Rocket Internet, the company that helped start Jumia back in 2012 is well-known for clowning US startups and launching them in emerging markets. This same company then sells their clowns and cashes out.
Just the other day, Rocket Internet listed part of their portfolio; Delivery Hero, HelloFresh (both in the online food delivery business) and Home24 (an online furniture retailer) on Frankfurt Stock Exchange, making off with significant dollars in the process. Well, it seems like time for Jumia has come. The e-commerce platform that now commands a presence in 14 African countries and boasts of being Africa’s leading shopping destination, has been on a growth spree, both in revenue and losses.
The company which has undergone a few changes here and there announced that they had made about $110 Million in revenue against $140 Million in losses. So far, Jumia has raised over $700 Million in equity financing and Rocket Internet currently owns only 28% of the e-commerce platform.
Information on the interwebs points to a possible listing of Jumia on the New York Stock Exchange with a valuation of $1 Billion. The IPO which might go live during the first quarter of 2019, will see Jumia sell as much as $250 Million in shares, which could translate to a clean exit of Rocket Internet from the business.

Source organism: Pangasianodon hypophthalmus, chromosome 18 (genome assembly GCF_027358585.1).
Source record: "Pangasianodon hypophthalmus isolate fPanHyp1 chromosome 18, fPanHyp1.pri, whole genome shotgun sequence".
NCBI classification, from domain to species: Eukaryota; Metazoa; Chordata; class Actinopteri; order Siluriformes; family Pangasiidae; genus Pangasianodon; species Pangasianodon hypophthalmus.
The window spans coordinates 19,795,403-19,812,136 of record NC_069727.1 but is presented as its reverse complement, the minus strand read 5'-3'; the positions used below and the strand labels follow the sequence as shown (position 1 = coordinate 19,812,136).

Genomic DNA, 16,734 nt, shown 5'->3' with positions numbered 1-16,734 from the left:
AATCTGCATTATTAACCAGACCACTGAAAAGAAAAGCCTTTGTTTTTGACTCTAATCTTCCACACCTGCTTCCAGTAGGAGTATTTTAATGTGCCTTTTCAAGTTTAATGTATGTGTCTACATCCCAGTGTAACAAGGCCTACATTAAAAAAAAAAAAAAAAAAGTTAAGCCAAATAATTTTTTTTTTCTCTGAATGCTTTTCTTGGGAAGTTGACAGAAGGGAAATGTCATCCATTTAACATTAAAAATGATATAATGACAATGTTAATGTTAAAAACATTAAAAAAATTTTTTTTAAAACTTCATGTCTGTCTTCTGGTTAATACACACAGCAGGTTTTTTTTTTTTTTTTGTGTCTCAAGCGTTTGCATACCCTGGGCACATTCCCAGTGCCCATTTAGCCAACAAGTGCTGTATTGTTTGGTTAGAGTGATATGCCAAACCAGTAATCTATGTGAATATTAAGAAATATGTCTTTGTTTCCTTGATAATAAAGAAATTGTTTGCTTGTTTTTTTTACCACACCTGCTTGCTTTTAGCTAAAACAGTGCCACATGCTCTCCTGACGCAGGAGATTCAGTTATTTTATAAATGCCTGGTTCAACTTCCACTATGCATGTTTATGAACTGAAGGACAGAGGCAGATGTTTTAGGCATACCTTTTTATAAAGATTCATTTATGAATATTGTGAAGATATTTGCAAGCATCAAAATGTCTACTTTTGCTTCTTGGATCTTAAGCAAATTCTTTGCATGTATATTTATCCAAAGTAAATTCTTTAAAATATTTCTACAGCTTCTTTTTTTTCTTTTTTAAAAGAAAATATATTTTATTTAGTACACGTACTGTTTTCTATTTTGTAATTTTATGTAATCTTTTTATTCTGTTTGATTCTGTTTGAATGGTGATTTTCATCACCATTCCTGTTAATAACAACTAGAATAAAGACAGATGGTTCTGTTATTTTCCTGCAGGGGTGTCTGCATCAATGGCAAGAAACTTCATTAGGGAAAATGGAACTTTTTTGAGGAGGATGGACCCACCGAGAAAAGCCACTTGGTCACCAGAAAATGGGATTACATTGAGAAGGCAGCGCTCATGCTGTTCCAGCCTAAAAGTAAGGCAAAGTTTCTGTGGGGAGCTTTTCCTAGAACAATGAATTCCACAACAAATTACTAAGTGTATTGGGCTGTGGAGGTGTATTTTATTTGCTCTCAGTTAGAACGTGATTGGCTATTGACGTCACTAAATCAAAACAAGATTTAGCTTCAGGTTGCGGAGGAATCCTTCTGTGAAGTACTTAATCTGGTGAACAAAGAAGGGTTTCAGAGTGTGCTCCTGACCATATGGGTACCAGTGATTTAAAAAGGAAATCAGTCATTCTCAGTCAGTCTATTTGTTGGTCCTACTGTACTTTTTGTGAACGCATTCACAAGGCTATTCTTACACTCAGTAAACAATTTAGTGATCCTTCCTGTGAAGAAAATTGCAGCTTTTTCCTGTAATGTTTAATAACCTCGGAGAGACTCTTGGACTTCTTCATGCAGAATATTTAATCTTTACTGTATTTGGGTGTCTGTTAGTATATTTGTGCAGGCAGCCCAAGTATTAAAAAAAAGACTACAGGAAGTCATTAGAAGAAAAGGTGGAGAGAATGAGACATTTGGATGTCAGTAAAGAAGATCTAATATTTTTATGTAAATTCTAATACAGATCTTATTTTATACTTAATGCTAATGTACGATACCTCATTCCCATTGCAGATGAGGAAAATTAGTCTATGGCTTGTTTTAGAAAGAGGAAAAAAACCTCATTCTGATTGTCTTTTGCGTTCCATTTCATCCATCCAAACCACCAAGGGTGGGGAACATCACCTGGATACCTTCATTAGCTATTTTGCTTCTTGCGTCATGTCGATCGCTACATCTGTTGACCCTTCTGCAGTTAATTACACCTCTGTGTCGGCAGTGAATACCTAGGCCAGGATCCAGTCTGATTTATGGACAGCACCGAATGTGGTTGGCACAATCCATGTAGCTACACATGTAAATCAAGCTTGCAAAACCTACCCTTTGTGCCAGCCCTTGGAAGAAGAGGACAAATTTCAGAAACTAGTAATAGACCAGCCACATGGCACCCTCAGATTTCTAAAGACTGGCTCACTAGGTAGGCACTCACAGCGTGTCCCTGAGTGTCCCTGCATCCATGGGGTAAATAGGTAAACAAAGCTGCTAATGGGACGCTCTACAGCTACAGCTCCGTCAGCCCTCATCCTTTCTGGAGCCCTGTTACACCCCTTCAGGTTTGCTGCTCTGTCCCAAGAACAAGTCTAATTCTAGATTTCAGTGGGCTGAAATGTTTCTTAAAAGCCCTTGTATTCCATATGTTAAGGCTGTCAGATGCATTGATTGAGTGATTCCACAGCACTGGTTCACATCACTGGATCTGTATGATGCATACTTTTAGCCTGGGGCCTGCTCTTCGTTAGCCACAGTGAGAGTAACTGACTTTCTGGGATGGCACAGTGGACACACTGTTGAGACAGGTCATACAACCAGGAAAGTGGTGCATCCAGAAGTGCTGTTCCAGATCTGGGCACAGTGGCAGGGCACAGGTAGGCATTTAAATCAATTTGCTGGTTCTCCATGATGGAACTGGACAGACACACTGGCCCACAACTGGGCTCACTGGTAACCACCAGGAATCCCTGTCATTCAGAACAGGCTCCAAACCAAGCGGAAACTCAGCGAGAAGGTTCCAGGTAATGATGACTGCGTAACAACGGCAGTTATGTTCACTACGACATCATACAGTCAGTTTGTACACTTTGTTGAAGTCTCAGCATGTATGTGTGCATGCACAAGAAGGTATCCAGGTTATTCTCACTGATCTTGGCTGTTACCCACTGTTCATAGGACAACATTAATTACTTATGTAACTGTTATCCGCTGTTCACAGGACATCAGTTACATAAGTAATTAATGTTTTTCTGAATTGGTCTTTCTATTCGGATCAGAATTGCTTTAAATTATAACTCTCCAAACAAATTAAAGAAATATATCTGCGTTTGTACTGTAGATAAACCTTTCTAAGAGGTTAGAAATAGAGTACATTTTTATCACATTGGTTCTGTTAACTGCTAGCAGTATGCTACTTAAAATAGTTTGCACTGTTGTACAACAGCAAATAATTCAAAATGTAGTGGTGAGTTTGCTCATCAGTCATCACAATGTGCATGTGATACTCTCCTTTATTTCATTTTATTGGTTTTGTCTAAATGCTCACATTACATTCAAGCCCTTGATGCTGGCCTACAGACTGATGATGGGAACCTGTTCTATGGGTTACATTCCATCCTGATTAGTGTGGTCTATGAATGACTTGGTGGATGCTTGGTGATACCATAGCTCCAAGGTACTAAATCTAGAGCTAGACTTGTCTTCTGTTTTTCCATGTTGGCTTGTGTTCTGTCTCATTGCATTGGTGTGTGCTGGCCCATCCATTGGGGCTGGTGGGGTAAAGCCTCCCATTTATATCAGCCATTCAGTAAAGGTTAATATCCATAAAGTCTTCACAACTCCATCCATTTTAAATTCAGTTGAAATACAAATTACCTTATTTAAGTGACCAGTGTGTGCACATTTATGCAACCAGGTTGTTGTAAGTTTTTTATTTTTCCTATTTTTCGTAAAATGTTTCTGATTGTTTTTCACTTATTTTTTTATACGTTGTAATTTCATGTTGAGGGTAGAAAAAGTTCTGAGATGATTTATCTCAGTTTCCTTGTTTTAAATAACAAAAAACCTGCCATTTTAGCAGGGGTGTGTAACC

Despite being a loss-making machine, Jumia’s future still shines brightly. The platform has a high command in the continent and with the growing shift from traditional brick and mortar stores to online shopping, coupled with the ever-increasing internet penetration across the continent, Jumia’s negatives could soon be crossed with profits.
To put this into perspective, Jumia’s sales have grown to over 8 million orders in 2017, valued at over $369 Million. “Jumia continues to be on a great track… it is the market leader outside South Africa across the continent… it is more an ecosystem than a company,” said Oliver Samwer, Rocket Internet Chief Executive Officer, while speaking to Reuters.